Isaiah 52:5–7 ‘“Therefore my people will know my name; therefore in that day they will know that it is I who foretold it. Yes, it is I.” How beautiful on the mountains are the feet of those who bring good news’ (vv6–7a)
We’ve been sold an empty promise. Caricatured as the ‘American Dream’ (the belief that anyone might realise their highest aspirations and goals), it proves an empty aphorism for most. The phrase emerged in 1931, when the USA enjoyed competitive advantage over every other nation, and was coined in the book, The Epic of America by James Truslow Adams. He encouraged everyone to ’dream of a land in which life should be better and richer and fuller for everyone, with opportunity for each according to ability or achievement’ regardless of social class or birth. It’s self-evident that being born addicted to drugs through a parent’s choice, displaced by war and unwanted by a majority of nations, or with a so-called physical disability, the dream is inaccessible to many.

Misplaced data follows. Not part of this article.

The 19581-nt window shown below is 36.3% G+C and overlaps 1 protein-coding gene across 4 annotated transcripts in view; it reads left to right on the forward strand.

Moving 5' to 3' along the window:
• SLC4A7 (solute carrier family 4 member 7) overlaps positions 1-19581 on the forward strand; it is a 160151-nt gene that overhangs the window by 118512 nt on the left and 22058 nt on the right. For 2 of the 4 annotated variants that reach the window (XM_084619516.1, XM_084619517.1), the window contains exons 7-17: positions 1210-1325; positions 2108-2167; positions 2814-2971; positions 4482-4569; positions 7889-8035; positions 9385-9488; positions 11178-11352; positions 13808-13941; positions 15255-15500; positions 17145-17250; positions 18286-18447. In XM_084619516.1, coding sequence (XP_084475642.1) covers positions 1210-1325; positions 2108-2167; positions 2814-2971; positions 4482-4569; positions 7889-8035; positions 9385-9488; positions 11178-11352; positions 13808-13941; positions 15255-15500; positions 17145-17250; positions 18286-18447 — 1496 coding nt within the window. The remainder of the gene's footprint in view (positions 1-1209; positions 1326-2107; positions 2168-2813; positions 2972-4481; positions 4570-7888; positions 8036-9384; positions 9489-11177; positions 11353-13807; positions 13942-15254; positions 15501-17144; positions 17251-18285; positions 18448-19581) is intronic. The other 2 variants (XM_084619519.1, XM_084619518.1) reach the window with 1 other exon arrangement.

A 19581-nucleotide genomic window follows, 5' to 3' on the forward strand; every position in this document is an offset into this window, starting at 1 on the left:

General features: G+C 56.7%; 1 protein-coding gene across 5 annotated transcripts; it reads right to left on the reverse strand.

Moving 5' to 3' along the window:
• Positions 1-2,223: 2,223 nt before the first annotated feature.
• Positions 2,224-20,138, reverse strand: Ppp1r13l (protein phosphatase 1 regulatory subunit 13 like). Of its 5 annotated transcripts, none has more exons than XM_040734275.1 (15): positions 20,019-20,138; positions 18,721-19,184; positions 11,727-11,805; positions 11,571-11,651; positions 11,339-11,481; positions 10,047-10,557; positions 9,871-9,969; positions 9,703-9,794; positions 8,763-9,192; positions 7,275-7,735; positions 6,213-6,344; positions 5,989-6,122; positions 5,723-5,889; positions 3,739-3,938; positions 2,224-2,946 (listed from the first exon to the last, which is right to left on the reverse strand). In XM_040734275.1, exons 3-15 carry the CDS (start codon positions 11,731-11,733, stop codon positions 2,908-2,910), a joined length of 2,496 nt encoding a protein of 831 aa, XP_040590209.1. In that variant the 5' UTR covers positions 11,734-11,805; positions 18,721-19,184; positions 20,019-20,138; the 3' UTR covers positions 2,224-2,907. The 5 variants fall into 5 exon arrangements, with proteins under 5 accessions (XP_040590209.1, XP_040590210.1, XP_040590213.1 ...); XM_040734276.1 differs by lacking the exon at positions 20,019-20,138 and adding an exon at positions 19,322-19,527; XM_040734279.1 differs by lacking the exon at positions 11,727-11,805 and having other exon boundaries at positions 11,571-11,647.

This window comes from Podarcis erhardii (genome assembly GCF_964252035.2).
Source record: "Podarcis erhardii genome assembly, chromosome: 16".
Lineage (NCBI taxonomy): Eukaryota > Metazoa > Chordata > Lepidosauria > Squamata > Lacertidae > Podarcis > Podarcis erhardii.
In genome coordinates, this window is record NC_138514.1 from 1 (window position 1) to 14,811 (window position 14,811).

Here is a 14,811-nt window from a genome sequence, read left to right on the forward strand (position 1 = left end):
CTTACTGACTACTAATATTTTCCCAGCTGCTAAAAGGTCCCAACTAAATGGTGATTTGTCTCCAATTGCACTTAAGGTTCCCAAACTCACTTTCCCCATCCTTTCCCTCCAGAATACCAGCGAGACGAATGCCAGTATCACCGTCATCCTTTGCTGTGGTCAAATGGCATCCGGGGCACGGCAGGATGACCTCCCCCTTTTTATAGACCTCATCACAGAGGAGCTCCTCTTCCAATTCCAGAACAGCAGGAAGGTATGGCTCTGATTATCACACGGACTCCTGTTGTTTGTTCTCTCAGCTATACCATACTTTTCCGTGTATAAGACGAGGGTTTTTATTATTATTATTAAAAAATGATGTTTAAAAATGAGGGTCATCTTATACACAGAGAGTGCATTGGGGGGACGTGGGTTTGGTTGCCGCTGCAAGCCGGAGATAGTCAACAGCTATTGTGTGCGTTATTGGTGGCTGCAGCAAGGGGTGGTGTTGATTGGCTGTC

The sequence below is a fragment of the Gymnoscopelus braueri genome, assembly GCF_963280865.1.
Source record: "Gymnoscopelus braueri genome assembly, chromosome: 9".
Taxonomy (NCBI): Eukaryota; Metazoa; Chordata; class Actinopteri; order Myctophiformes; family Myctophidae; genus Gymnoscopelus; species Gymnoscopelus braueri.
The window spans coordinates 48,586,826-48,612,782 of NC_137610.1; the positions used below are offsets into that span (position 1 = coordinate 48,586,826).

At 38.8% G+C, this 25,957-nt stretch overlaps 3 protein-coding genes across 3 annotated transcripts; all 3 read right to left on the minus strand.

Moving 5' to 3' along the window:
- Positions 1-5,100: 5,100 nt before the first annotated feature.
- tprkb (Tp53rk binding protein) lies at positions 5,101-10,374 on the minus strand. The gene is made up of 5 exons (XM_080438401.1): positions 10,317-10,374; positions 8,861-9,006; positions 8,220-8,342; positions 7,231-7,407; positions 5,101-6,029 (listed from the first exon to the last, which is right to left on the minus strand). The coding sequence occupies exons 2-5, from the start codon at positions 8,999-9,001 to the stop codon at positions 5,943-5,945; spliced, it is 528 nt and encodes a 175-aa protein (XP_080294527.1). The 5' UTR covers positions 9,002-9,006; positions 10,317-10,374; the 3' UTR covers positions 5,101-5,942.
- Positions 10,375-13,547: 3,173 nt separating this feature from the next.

We can channel our sense of exclusion into envy, anger and despair, or we can look to the kingdom dream substantiated by God. Here the promise is far more appealing. Love, acceptance and personal wellbeing. A quick look around the USA and other countries reveals that the American Dream is contradicted by the reality of the majority of people’s lives. Good job God has no investment in the shallow benefits of personal peace and affluence. Rather, He challenges us to find faith, then joyfully share that faith with other strugglers. No cheap grace here, but a freedom both to know myself and find confidence in a life offering meaning through grace as well as the companionship of fellow disciples. We are rich in God’s grace and love.
SCRIPTURE TO CONSIDER: Exod. 3:1–12; Ps. 74:9–23; Jer. 31:23–34; Heb. 6:13–20.
AN ACTION TO TAKE: What dream are you aspiring to? How focused are you on realising it?
A PRAYER TO MAKE: ‘Lord, I rejoice that I am known by You and am a member of a caring, sharing and supportive family of faith-filled disciples. Amen.’